feel at such an appearance of friendly confer- 
ence between two persons of totally opposite 
interests, she calmly said, * Yes, it is Mr. Elliot, 
certainly. He has changed his hour of going, 
I suppose, that is all, or I may be mistaken, 
I might not attend'; and walked back to her 
chair, recomposed, and with the comfortable 
hope of having acquitted herself well. 


The visitors took their leave; and Charles, 
having civilly seen them off, and then made 
a face at them, and abused them for coming, 
began with — 

'Well, mother, I have done something for 
you that you will like. I have been to the 
theatre, and secured a box for to-morrow night* 
An't I a good boy ? I know you love a play ; 
and there is room for us all. It holds nine. I 
have engaged Captain Wentworth. Anne will 
not be sorry to join us, I am sure. We all like 
a play. Have not I done well, mother ? ' 

Mrs. Musgrove was good-humouredly begin- 
ning to express her perfect readiness for the 
play, if Henrietta and all the others liked it, 
when Mary eagerly interrupted her by exclaim- 

' Good heavens ! Charles, how can you think 
of such a thing? Take a box for to-morrow 
night ! Have you forgot that we are engaged 
to Camden Place to-morrow night ? and that 
we were most particularly asked to meet Lady 
Dalrymple and her daughter, and Mr. Elliot, 
all the principal family connexions, on purpose 
to be introduced to them ? How can you be so 
forgetful ? ' 

' Phoo ! phoo ! ' replied Charles, ( what 's an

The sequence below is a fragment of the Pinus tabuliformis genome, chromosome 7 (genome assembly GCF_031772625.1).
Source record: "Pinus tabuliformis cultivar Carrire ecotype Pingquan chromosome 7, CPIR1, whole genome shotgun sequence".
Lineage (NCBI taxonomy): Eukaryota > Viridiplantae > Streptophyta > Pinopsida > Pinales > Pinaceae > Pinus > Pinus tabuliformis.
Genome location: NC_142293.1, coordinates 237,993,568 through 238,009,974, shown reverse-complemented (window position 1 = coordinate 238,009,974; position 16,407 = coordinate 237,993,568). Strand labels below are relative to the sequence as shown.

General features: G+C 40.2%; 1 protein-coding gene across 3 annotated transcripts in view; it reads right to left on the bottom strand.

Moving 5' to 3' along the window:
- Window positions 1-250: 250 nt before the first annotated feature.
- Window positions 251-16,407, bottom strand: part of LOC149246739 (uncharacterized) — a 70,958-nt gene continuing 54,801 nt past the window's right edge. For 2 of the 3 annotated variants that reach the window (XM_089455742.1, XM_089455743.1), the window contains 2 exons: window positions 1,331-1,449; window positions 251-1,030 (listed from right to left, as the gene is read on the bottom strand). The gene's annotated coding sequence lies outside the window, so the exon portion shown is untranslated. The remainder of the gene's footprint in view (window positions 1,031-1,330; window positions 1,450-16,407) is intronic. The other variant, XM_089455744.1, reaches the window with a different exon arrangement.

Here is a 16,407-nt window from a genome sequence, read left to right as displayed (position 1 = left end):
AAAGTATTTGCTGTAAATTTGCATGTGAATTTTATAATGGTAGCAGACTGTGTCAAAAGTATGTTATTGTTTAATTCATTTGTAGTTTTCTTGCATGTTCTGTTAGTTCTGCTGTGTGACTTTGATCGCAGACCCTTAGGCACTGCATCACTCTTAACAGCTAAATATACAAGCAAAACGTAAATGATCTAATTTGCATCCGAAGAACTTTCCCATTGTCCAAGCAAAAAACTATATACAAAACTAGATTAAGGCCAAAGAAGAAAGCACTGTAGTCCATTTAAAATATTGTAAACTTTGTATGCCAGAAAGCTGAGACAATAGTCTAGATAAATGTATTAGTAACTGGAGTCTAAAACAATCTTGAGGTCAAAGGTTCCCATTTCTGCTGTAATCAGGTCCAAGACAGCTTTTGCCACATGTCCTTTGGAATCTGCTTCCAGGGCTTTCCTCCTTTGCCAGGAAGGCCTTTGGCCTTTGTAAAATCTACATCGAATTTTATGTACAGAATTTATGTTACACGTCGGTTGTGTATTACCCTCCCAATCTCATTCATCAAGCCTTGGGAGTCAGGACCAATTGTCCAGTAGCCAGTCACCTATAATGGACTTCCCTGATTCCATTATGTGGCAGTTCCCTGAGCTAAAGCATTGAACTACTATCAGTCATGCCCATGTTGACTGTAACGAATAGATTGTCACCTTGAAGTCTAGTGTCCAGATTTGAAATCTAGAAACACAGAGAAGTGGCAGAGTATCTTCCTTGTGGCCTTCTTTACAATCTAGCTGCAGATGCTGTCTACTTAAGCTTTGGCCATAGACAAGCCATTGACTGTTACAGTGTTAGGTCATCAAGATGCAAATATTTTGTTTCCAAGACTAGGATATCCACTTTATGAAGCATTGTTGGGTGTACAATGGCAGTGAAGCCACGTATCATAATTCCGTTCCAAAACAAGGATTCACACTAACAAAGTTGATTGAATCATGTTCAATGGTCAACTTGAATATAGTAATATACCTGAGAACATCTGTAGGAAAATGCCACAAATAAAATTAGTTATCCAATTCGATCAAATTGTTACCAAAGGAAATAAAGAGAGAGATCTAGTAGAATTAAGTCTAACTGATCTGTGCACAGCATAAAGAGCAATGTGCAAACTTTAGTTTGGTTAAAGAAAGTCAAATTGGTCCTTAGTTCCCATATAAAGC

evening - party ? Never worth remembering* 
Your father might have asked us to dinner, I 



think, if he had wanted to see us. You may do 
as you like, but I shall go to the play.' 

' Oh, Charles, I declare it will be too abomin- 
able if you do, when you promised to go.' 

' No, I did not promise. I only smirked and 
bowed, and said the word " happy," There was 
no promise,' 

c But you must go, Charles. It would be 
unpardonable to fail. We were asked on pur- 
pose to be introduced. There was always such 
a great connexion between the Dalrymples and 
ourselves. Nothing ever happened on either 
side that was not announced immediately. We 
are quite near relations, you know; and Mr. 
Elliot too, whom you ought so particularly to 
be acquainted with! Every attention is due 
to Mr. Elliot, Consider, my father's heir — the 
future representative of the family.' 

' Don't talk to me about heirs and represen- 
tatives/ cried Charles. ' I am not one of those 
who neglect the reigning power to bow to the 
rising sun. If I would not go for the sake of 
your father, I should think it scandalous to go 
for the sake of his heir. What is Mr. Elliot 
to me ? ' The careless expression was life to 
Anne, who saw that Captain Wentworth was 
all attention, looking and listening with his 
whole soul; and that the last words brought 
his inquiring eyes from Charles to herself. 


Charles and Mary still talked on in the same 
style : he, half serious and half jesting, main- 
taining the scheme for the play, and she, in- 
variably serious, most warmly opposing it, and 
not omitting to make it known that, however 
determined to go to Camden Place herself, she 
should not think herself very well used if they 
went to the play without her. Mrs. Musgrove